• [Speaking about deepwater market and what the price of oil needs to make offshore production profitable] We still have a very positive view on a dollar per barrel recovery cost. It makes all the sense in the world, but at these commodity prices, I think my customers in West Africa need about $65. I think it's probably about $55 in the North Sea, and I think it's about the same in the Gulf. And until we see that, as we've said before, you just have to have some period of stability for them to come back. The nice thing about that market, as you know, is the focus on technology, reliability, quality. That's right up our alley, so we're participating in managing our costs until that starts to recover.
  • Mr. Craighead (CEO) does not predict Gulf of Mexico getting better until probably mid-2017.


On market perspective:

As we said in July, and reiterated again in September, we continue to believe that oil prices in the mid to upper 50s are required for a sustainable recovery in North America. Our customers also need to be more confident on the durability of those oil prices before making any significant change to their spending patterns. As we previously projected, the North American market has been continuing to grind slowly upward and we expect that to continue. In order for a broader recovery to take place, a series of milestones need to be reached before the market can respond in a more predictable way.

First, supply/demand surplus has to rebalance, allowing commodity prices to improve. Second, those commodity prices need to stabilize for confidence in the customer community to improve and their investment to accelerate. And third, activity needs to increase meaningfully before service capacity can be substantially absorbed and pricing recovery take place. Until then, we will continue to see this dislocation we have today in the relationship between commodity prices and services pricing.

In North America, we have seen a recent shift in land activity from what was predominantly small private operators adding rigs opportunistically to include larger, more established E&P companies. While we've seen customers growing more optimistic about the industry outlook, volatility and uncertainty remain. We expect the ramp up to remain slow and pricing to remain challenging. And as a result, we expect only modest growth in the fourth quarter in North America.

Internationally, we see activity declines and pricing pressure continuing in the near term, and with customers controlling spending, we don't expect year-end seasonal product sales to offset those declines. In Africa, where we have a significant deepwater drilling position, we expect our revenue to further decline as a result of ongoing reductions in deepwater activity. Additionally in Norway, we expect to see a sequential revenue reduction as a result of the recently resolved local strikes which impacted the first two weeks of the fourth quarter.

Conversely, in the Middle East/Asia Pacific region, we expect to see growth opportunities in Kuwait, the United Arab Emirates, India and Oman. And in Saudi Arabia, we continue to fortify our position with a focus on flawless execution across our full suite of product lines.

And finally in Latin America, we expect the overall market to remain relatively flat, although a one-time product sale in Colombia during the third quarter will create a sequential headwind.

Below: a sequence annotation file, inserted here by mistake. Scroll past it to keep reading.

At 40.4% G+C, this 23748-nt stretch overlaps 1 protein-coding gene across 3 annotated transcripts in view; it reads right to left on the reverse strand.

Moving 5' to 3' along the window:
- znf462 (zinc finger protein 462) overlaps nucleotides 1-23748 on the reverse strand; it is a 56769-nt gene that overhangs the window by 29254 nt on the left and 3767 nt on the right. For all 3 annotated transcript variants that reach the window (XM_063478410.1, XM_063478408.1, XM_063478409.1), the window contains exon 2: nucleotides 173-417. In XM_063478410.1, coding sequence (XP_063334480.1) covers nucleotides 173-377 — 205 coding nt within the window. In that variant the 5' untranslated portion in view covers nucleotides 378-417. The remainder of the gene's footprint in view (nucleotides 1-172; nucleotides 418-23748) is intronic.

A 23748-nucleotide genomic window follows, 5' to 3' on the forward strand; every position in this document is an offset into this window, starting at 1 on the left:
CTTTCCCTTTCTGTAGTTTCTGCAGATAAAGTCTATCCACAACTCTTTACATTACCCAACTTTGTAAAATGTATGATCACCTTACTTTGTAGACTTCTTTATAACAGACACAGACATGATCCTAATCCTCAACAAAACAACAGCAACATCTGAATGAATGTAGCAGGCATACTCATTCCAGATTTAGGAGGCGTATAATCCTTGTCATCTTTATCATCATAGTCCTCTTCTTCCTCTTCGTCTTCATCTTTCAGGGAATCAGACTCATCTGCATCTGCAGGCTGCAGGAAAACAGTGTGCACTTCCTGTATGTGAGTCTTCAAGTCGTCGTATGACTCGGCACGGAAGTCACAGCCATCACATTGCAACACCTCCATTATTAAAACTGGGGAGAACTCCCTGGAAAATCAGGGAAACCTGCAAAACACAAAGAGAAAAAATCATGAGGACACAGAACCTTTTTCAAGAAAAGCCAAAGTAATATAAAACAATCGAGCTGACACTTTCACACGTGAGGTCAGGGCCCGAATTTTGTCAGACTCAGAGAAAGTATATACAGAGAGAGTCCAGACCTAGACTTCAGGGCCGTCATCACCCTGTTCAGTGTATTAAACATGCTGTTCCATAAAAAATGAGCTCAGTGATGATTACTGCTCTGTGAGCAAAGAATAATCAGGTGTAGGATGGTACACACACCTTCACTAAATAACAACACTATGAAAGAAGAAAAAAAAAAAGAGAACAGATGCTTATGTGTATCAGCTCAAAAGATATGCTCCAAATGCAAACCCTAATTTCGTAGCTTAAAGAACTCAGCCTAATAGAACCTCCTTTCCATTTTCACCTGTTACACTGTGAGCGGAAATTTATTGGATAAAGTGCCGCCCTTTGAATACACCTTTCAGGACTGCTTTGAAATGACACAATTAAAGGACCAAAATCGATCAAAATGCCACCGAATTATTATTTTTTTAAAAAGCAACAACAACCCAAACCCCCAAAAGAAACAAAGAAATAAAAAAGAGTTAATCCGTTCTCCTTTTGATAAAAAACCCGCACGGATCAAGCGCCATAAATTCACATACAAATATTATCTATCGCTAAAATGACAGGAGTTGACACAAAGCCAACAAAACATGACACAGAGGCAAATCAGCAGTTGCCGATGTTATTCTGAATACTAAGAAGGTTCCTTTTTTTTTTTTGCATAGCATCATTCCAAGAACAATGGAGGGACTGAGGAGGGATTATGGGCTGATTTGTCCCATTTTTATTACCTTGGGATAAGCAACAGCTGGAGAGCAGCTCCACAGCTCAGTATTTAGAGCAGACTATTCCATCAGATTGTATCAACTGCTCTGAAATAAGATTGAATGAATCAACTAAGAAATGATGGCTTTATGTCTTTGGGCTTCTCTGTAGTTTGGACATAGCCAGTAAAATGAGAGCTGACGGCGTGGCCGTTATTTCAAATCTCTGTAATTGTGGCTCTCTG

Now as we look ahead, it's also worth reiterating the obvious, that the oil and gas ecosystem remains fragile and susceptible to shocks from headlines, difficult (11:18) policy changes, currency fluctuation and geopolitical dynamics. And as I've said previously, the difference in this cycle is the more prominent role of the North American shale producer, who can achieve production growth and get it into the pipe far faster than conventional producers. As such, the elasticity of the unconventional segment could act as an effective ceiling on the commodity price.

So while we remain optimistic about recovery's prospects, we are positioning the company to prosper in a lower for longer market environment. In simple terms, that means delivering solutions to our customers that result in more efficient wells, optimized production and improved recovery.

North America's activity bump is because a significant amount of the deflation that's come off of our backs and our competitors' backs. That isn't going to be there forever. And as we're just talking to Dan around some of the technology, we're getting tapped out in North America. And so that's a response in the market that's because of our costs coming down. So it's not that the fundamentals of I think our customer community being able to really make money at $50 oil. It's because we're giving up too much of the economic rent. And that's going to go away eventually.

Internationally, I hate to say this, Jim. If we don't see $55 oil in the North Sea, it's not coming back. And I think we need $65 in West Africa. Russia is staying steady, I think for reasons that is really around production level mandates versus pure economics. Parts of the Caspian and so forth are flat to trending down. Now Middle East definitely continues to be a bright spot. And it gets back to low cost producer wins in this market, so substantial I think. I don't think I'm exaggerating when I say substantial opportunity in Kuwait, Saudi, the United Arab Emirates and so forth. Oman. But besides that, if we don't get a lift in oil prices that's durable beyond just a few days or weeks, I don't see the rest of the world coming back in any meaningful way.

By: Ty Chapman

Five Star Metals, Inc.

Raising the Bar for Customer Service and Quality

Twitter: @FSM_TY